Far from imposing higher standards on online retailers, politicians have generally rushed to accommodate them, and Liège airport is a prime example.

For Belgian politicians like former Prime Minister Charles Michel – now President of the Council of the EU – and former Foreign Minister Didier Reynders – now European Commissioner for Consumer Protection – attracting Alibaba was part of a recovery plan for the Liège economy, proving the city deindustrialized with thousands of new jobs at the airport. In the run up to the relationship, Belgian King Philippe met with e-commerce site founder Jack Ma.

“The red carpet has been rolled out for Alibaba” by the entire political elite, said Samuel Cogolati, a Belgian MP from the green Ecolo party who warned that facilities in Liege could facilitate espionage by the Chinese government.

Alibaba said it tries “to comply with all applicable laws and regulations in the markets in which we operate”, adding that it was part of a 2018 EU voluntary security commitment, going “to- beyond current legal requirements.

“Under Escrow, AliExpress [a subsidiary of Alibaba] is working closely with European and national authorities to remove non-compliant products, monitor product recalls, and remove identified or recalled products,” an Alibaba spokesperson said.

On the ground

Few would dispute the importance of the jobs brought by logistics centers or the utility that e-commerce sites can offer consumers. The question is how – or even if – customs officials can keep up.

Authorities are also trying to coordinate at European level by reporting breaches to their counterparts in other EU countries, so a manufacturer cannot easily re-route faulty products to other markets.

The EU has an early warning system, called Safety Gate disseminate information on dangerous products to national authorities. Motor vehicles and toys topped the list of dangerous goods in 2021, with injuries and chemical hazards being the most common types of hazards.

EU lawmakers are also working to tighten the bloc’s product safety rules, with a review of the so-called General Product Safety Regulation (GPSR) expected to be concluded this year.

But regulations are only worth the ability to act on them. Beyond capacity issues, there is also a need for expertise on the ever-growing range of product categories, each with their own European rules. “Staff need to be more and more expert,” said BEUC’s Goyens. “Because how do you identify a dangerous product? It’s about chemicals, it’s about cyber resilience.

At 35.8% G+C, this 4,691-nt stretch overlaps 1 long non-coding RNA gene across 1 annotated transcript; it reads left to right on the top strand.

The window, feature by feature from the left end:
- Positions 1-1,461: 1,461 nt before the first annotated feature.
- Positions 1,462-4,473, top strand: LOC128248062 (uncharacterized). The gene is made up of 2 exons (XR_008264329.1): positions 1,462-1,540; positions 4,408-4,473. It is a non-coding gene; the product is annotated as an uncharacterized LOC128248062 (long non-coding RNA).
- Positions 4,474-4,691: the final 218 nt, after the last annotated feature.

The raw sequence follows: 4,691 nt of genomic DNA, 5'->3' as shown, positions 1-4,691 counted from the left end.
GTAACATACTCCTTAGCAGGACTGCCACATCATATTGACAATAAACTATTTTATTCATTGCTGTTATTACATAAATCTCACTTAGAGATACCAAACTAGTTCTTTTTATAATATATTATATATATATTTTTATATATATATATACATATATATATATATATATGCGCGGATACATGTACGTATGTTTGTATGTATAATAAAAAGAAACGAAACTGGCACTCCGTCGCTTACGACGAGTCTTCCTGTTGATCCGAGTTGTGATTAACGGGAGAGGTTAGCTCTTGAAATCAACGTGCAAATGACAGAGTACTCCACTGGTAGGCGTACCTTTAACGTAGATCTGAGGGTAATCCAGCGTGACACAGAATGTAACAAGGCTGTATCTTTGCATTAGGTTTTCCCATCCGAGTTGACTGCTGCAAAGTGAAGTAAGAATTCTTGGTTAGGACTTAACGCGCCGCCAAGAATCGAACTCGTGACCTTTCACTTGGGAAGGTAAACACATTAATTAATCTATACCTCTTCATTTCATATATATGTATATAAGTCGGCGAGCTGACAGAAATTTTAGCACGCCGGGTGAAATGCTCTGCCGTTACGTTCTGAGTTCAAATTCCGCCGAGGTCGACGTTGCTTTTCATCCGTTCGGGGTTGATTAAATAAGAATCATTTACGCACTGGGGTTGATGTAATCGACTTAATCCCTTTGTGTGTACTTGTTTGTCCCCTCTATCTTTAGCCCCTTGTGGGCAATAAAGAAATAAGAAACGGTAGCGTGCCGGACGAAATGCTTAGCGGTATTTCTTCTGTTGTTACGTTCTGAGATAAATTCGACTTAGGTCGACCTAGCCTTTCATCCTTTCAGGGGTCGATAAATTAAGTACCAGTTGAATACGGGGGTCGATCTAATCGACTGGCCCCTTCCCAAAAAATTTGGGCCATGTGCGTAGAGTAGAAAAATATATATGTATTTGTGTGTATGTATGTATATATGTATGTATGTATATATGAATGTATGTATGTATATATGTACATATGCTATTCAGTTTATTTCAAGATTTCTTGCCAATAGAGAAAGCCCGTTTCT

Customs officers on the ground can’t do much, De Wilde said in his office in Liège. His team recently had a bit of luck – a new hire is a fan of Apple products and familiar with the latest devices, making it easy to spot fake or faulty merchandise.

But usually, officers rely on other authorities when it comes to product safety, or manufacturers when it comes to counterfeit products. “Or else you would need a super ministry with hundreds of specialists, but that’s not feasible,” De Wilde said.

The new terminal at Liège Airport | Bruno Fahy/AFP via Getty Images

Each week, representatives from the most powerful brands in the world (think Lacoste, Louis Vuitton, Guess) meet with customs to assess potential counterfeit products that were seized the previous week. The brands also regularly train customs officers to spot the latest advances in counterfeiting.

For other types of defective or dangerous products, the Liège customs have contacts with other government authorities: the telecom gendarmerie, the food safety regulator, the drug safety control agency. “We would never, at the customs level anyway, be able to take final decisions on our own,” De Wilde said. “We do our stop function and then we trust the market surveillance authority to follow up.”